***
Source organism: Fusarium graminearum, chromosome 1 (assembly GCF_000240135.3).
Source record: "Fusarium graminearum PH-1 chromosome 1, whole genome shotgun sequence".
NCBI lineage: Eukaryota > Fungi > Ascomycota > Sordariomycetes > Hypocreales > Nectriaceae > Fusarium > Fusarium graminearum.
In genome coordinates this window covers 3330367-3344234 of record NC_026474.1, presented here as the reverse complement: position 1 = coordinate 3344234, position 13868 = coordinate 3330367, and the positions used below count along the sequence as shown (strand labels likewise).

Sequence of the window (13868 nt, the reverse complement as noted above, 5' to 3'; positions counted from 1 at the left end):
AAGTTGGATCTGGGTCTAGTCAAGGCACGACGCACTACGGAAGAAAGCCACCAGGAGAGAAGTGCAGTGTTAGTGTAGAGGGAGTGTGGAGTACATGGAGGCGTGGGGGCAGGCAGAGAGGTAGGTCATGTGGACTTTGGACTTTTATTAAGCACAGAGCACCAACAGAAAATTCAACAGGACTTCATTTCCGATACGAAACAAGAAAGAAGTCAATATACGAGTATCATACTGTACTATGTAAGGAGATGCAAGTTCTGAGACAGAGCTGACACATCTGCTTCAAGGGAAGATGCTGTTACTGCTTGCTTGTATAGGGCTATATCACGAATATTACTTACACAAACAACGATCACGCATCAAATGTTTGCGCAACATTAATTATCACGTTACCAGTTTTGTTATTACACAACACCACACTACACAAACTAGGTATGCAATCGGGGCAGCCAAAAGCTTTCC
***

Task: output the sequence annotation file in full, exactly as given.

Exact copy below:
Source organism: Fusarium graminearum, chromosome 1 (assembly GCF_000240135.3).
Source record: "Fusarium graminearum PH-1 chromosome 1, whole genome shotgun sequence".
NCBI lineage: Eukaryota > Fungi > Ascomycota > Sordariomycetes > Hypocreales > Nectriaceae > Fusarium > Fusarium graminearum.
In genome coordinates this window covers 3330367-3344234 of record NC_026474.1, presented here as the reverse complement: position 1 = coordinate 3344234, position 13868 = coordinate 3330367, and the positions used below count along the sequence as shown (strand labels likewise).

Sequence of the window (13868 nt, the reverse complement as noted above, 5' to 3'; positions counted from 1 at the left end):
AAGTTGGATCTGGGTCTAGTCAAGGCACGACGCACTACGGAAGAAAGCCACCAGGAGAGAAGTGCAGTGTTAGTGTAGAGGGAGTGTGGAGTACATGGAGGCGTGGGGGCAGGCAGAGAGGTAGGTCATGTGGACTTTGGACTTTTATTAAGCACAGAGCACCAACAGAAAATTCAACAGGACTTCATTTCCGATACGAAACAAGAAAGAAGTCAATATACGAGTATCATACTGTACTATGTAAGGAGATGCAAGTTCTGAGACAGAGCTGACACATCTGCTTCAAGGGAAGATGCTGTTACTGCTTGCTTGTATAGGGCTATATCACGAATATTACTTACACAAACAACGATCACGCATCAAATGTTTGCGCAACATTAATTATCACGTTACCAGTTTTGTTATTACACAACACCACACTACACAAACTAGGTATGCAATCGGGGCAGCCAAAAGCTTTCC